performances > dancing as if nobody is watching > presentation

title : Dancing as if nobody is watching (2018) 

conception : Jérôme Bel
with (alternately) : Eva Aubigny, Marcella Cappelletti, Noëllie Conjeaud, Paul Vezin
sound : 432 Hz
scenography conceived and realised by the students of Master Design Exposition de l’ENSBA de Lyon, under the direction of Olivier Vadrot : Laura Azaïs, Mina Chu, Élise Coulmy, Rita Doligez, Lou Duchemin-Lenquette, Mathilde Lebrun, Océane Lutzius, Romane Perelle, Alice Rambeaux, Zhuwei Zheng.
designer of the "Cales humaines" : Olivier Peyricot
realisation of the "Cales Humaines" : Nathalie Vidal et Jean-François Dulck-Conventi

production : Biennale de la Danse de Lyon, R.B. Jérôme Bel
thanks to : Centro Luigi Pecci (Prato)

R.B Jérôme Bel is supported by the Direction régionale des affaires culturelles d'Ile-de-France, French Ministry for Culture, by the Institut Français, French Ministry for Foreign Affairs, for its international tours and by ONDA - Office National de Diffusion Artistique - for its tours in France
R.B. Jérôme Bel : 
artistic advice and executive direction : Rebecca Lee
production manager : Sandro Grando
website : www.jeromebel.fr 


From yoga to John Cage’s “Lecture on Nothing”, by way of minimalist art, Jérôme Bel is interested in different cultural objects which call for a contemplative aesthetic attitude. Thought up based on a lay vision of spirituality, this experience is here proposed as a way of making up for the absence of empty, silent areas in western industrial societies. In this regard, he links up with Nietzsche’s position in paragraph 280 of The Gay Science, where he becomes alarmed that the contemplative life has not replaced the religious life, and that modern cities are not organizing more places of contemplation. As a comprehensive way of remedying this absence, the choreographic installation the artist proposes opens up a space of meditation, favourable to contemplation and reflection, breaking totally with the busy bustle of urban life.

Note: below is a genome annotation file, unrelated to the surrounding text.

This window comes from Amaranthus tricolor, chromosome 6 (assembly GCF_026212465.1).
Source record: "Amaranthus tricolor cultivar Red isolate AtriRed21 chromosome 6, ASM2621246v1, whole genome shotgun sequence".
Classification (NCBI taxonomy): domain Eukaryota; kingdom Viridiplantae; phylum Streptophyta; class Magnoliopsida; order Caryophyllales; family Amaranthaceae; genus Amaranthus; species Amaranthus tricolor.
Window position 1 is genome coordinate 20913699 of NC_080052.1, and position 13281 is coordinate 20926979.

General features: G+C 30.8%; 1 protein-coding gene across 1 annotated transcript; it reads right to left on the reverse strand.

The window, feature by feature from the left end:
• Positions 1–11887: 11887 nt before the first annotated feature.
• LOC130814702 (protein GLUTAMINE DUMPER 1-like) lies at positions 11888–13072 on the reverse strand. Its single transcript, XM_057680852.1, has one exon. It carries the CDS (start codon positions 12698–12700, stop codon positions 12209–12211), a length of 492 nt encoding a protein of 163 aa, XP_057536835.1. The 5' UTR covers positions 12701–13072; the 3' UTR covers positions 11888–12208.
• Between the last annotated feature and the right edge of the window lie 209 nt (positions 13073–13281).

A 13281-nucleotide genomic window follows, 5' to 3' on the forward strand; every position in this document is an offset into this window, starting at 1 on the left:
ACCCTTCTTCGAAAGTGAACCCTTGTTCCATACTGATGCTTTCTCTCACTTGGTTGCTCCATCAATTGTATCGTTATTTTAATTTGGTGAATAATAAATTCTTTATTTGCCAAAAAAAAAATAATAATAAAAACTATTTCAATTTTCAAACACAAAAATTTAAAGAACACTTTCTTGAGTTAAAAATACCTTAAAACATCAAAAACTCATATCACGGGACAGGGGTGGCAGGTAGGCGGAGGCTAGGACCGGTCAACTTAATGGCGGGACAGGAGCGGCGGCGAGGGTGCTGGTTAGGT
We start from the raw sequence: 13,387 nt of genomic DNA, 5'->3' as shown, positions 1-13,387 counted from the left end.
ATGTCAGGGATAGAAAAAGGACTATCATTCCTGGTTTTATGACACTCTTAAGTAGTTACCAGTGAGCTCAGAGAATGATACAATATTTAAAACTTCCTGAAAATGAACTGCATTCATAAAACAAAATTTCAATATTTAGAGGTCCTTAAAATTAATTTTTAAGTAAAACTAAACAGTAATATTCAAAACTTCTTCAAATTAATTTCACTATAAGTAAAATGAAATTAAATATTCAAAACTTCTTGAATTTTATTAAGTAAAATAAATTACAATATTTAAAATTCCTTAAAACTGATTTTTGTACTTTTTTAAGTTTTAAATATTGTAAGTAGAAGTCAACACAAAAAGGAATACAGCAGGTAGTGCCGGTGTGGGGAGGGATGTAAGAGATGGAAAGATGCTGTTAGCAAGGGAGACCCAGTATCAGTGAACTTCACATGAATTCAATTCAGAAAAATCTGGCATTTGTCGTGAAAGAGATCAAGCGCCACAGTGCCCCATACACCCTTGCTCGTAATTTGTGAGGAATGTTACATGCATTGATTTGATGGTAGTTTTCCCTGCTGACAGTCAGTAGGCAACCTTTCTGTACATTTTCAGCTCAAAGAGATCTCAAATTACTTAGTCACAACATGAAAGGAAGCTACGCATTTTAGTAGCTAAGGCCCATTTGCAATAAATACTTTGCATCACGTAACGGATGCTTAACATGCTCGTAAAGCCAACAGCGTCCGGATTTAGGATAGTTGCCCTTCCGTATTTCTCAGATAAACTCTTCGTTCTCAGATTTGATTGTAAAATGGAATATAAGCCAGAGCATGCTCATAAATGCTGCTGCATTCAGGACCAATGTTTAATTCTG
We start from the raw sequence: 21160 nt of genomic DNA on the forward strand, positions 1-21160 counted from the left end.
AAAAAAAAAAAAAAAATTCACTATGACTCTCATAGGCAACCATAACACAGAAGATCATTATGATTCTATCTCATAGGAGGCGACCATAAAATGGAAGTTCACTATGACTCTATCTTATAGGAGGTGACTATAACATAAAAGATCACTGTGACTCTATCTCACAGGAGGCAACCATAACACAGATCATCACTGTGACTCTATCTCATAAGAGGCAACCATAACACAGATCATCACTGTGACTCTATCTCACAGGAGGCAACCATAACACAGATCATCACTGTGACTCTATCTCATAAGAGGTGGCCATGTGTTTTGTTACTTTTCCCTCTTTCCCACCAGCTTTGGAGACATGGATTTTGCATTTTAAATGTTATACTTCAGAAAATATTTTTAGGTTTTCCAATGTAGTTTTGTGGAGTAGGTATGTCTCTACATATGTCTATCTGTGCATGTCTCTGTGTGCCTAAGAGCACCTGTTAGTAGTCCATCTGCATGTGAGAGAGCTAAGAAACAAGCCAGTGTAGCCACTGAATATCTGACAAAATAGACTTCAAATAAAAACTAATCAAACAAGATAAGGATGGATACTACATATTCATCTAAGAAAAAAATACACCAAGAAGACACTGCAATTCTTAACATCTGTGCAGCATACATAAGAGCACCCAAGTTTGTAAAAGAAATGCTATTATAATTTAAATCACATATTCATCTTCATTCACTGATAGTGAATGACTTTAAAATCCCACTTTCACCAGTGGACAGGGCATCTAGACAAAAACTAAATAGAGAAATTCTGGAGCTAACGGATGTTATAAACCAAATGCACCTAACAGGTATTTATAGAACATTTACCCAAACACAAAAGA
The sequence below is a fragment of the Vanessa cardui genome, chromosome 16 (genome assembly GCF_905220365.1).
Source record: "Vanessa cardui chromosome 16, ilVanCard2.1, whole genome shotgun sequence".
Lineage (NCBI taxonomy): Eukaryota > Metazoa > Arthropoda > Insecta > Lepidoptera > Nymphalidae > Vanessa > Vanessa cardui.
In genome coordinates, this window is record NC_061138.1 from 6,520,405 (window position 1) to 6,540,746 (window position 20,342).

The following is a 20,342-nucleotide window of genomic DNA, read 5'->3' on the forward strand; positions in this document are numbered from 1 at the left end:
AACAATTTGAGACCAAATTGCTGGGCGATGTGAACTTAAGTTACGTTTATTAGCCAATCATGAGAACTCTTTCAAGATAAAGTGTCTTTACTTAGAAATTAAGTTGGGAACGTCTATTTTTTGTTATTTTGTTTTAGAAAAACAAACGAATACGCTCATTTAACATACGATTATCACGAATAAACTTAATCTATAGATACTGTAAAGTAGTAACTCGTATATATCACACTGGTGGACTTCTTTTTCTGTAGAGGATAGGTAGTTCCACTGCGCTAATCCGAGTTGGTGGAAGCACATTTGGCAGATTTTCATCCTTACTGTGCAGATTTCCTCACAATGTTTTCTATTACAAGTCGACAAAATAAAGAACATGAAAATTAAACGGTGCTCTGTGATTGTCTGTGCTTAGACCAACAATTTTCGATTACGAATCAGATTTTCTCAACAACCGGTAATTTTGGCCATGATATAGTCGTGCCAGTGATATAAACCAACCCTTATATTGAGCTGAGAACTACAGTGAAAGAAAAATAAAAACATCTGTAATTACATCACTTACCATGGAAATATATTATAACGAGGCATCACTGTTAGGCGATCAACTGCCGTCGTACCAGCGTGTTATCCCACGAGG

The execution of a very slow dance offers the sight of an introspective body, released from the other’s gaze, presented to be seen without displaying any determined agility. Getting away from the other’s gaze and the mechanisms of acknowledgement emancipates the performer’s body, at least symbolically, from being made twofold use of:  the use whereby it is reduced to the rank of an object at the service of a choreographer, and the use whereby the spectator’s gaze utilizes it for his own pleasure. The reduction of movement to a minimum also offers a new image of dance, brought to its degree zero. The self-referential choreography displays no purpose other than itself; it seems to incarnate nothing other than the image of a pure metamorphosis stretched in time.

The sober quality of the dance contrasts with the strident colour of the carpet on the floor, Jérôme Bel’s aesthetic marker in his installations and an assumed snub aimed at entertainment. The set being conceived for the floor to better dislodge spectators from their seats accordingly offers greater autonomy. The spectators are summoned to take advantage of an usual mobility to decide about their own position, precisely where the traditional theatrical arrangement assigns them seated places, in an authoritative way. It is up to them, if they so wish, to perform their own slow dance, as if removed from the gaze of the others.

Florian Gaité